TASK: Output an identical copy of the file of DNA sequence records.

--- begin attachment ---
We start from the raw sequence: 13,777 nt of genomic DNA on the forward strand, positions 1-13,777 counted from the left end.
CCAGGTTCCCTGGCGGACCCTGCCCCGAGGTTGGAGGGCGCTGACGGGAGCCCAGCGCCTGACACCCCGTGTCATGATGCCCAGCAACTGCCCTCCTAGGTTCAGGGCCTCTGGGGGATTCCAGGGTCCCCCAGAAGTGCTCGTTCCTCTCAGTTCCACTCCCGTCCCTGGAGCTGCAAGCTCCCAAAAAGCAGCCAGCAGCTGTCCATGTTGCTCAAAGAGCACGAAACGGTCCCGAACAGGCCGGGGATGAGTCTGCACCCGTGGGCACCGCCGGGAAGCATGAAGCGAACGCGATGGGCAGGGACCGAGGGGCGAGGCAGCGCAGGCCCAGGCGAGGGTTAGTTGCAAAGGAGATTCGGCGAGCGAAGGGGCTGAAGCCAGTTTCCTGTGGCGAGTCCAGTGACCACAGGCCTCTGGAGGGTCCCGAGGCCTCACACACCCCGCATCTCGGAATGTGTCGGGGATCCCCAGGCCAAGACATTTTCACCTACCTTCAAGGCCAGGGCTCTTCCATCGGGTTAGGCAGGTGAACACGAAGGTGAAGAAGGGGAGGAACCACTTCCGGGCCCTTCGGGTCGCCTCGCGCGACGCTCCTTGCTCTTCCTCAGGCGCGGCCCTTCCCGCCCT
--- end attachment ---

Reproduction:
We start from the raw sequence: 13,777 nt of genomic DNA on the forward strand, positions 1-13,777 counted from the left end.
CCAGGTTCCCTGGCGGACCCTGCCCCGAGGTTGGAGGGCGCTGACGGGAGCCCAGCGCCTGACACCCCGTGTCATGATGCCCAGCAACTGCCCTCCTAGGTTCAGGGCCTCTGGGGGATTCCAGGGTCCCCCAGAAGTGCTCGTTCCTCTCAGTTCCACTCCCGTCCCTGGAGCTGCAAGCTCCCAAAAAGCAGCCAGCAGCTGTCCATGTTGCTCAAAGAGCACGAAACGGTCCCGAACAGGCCGGGGATGAGTCTGCACCCGTGGGCACCGCCGGGAAGCATGAAGCGAACGCGATGGGCAGGGACCGAGGGGCGAGGCAGCGCAGGCCCAGGCGAGGGTTAGTTGCAAAGGAGATTCGGCGAGCGAAGGGGCTGAAGCCAGTTTCCTGTGGCGAGTCCAGTGACCACAGGCCTCTGGAGGGTCCCGAGGCCTCACACACCCCGCATCTCGGAATGTGTCGGGGATCCCCAGGCCAAGACATTTTCACCTACCTTCAAGGCCAGGGCTCTTCCATCGGGTTAGGCAGGTGAACACGAAGGTGAAGAAGGGGAGGAACCACTTCCGGGCCCTTCGGGTCGCCTCGCGCGACGCTCCTTGCTCTTCCTCAGGCGCGGCCCTTCCCGCCCT